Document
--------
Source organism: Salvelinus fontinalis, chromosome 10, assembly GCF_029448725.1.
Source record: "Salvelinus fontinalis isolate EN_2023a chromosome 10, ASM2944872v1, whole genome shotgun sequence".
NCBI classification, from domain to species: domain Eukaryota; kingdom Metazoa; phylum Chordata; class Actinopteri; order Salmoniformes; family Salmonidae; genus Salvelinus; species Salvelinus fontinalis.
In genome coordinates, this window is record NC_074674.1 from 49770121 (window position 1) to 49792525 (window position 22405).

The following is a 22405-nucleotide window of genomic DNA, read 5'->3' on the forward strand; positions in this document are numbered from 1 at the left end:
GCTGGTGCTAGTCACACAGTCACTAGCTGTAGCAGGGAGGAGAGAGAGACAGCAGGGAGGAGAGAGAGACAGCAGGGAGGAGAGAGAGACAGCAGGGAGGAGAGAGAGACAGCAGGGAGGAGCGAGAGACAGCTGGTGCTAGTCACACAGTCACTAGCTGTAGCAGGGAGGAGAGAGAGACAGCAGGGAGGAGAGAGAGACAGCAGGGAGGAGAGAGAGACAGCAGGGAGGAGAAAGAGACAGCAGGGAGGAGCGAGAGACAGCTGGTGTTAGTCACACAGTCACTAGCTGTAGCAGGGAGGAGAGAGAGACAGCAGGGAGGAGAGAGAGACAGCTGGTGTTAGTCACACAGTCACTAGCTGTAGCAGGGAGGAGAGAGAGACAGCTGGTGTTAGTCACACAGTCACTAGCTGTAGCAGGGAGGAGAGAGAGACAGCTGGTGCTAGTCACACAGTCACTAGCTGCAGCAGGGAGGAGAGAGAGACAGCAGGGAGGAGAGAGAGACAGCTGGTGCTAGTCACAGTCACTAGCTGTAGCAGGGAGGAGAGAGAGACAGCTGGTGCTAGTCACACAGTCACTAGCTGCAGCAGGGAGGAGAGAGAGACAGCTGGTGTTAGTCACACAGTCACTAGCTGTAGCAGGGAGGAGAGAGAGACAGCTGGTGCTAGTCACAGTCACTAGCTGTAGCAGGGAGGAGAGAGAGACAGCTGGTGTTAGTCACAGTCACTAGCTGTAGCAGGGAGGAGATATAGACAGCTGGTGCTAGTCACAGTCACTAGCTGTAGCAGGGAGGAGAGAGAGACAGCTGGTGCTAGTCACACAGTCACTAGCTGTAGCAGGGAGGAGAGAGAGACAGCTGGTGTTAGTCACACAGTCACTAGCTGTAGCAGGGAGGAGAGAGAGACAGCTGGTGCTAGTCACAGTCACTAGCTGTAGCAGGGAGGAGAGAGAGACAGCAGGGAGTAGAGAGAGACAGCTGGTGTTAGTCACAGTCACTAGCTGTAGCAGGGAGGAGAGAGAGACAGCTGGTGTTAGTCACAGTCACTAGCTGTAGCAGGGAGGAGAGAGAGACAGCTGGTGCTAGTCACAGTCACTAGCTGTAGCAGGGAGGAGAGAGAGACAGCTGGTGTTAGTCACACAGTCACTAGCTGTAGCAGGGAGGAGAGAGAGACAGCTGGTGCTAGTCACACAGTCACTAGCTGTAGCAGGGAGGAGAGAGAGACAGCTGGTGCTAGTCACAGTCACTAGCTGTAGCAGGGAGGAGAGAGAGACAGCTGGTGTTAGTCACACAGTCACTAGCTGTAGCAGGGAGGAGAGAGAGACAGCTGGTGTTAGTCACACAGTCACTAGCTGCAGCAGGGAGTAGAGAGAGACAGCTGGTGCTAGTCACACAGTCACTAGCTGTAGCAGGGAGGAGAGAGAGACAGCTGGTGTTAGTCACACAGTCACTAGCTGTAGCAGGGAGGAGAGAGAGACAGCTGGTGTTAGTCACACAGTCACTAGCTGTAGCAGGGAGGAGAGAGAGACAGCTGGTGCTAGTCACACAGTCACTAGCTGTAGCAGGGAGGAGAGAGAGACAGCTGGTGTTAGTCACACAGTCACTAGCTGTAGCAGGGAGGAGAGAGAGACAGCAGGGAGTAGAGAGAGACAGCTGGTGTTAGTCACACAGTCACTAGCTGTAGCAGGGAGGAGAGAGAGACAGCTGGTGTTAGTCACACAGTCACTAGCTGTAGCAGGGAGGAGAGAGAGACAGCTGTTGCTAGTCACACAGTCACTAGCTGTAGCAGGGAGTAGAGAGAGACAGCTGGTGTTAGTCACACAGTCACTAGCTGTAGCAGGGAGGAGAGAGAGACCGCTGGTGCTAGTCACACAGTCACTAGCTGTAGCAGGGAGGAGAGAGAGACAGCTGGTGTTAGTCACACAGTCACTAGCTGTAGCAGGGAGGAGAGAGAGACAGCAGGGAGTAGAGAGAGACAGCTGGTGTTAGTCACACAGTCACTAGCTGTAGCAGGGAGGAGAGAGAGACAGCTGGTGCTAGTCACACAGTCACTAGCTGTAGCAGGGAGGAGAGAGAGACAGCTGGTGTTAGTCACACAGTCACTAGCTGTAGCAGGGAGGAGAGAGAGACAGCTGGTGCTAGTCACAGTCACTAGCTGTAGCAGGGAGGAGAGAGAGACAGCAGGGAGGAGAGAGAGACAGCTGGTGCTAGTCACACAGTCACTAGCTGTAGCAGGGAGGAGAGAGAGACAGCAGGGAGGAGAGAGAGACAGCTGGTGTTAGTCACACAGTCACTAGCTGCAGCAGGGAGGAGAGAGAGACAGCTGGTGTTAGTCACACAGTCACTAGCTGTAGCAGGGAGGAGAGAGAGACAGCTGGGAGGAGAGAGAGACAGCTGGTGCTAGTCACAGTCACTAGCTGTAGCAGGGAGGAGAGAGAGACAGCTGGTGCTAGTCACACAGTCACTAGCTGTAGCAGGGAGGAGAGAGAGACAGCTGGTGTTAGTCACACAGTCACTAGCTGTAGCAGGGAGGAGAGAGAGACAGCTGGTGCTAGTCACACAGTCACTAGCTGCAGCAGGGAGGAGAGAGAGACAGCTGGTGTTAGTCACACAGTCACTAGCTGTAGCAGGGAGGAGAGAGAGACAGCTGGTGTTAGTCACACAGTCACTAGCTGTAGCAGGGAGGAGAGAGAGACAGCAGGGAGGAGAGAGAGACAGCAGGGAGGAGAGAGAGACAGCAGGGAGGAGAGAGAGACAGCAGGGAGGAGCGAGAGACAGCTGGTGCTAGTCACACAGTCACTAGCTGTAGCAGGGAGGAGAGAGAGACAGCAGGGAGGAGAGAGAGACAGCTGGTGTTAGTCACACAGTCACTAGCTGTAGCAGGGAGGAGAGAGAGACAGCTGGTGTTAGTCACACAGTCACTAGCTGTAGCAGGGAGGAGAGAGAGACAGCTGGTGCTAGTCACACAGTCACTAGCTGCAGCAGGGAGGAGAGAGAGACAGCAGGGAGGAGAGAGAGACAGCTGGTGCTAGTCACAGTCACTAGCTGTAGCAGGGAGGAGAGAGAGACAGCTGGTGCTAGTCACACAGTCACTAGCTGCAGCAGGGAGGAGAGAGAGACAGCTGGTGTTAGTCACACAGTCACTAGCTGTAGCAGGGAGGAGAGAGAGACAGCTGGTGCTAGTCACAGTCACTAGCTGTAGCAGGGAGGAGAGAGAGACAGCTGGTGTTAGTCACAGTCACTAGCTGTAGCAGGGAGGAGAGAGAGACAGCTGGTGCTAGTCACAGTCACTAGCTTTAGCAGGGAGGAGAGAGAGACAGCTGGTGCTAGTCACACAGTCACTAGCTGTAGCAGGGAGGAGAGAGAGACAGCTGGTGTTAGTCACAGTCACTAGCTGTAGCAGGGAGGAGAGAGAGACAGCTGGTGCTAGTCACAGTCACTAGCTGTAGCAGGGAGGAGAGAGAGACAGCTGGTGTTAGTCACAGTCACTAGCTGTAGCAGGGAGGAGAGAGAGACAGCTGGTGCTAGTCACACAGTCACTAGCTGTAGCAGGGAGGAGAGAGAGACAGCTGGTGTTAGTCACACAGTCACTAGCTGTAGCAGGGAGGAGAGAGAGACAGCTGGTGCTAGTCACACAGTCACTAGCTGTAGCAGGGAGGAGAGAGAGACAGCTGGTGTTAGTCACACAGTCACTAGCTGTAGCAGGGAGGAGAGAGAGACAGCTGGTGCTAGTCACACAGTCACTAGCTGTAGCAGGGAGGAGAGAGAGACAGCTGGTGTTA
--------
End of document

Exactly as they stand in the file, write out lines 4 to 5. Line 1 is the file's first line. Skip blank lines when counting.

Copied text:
In genome coordinates, this window is record NC_074674.1 from 49770121 (window position 1) to 49792525 (window position 22405).

The following is a 22405-nucleotide window of genomic DNA, read 5'->3' on the forward strand; positions in this document are numbered from 1 at the left end: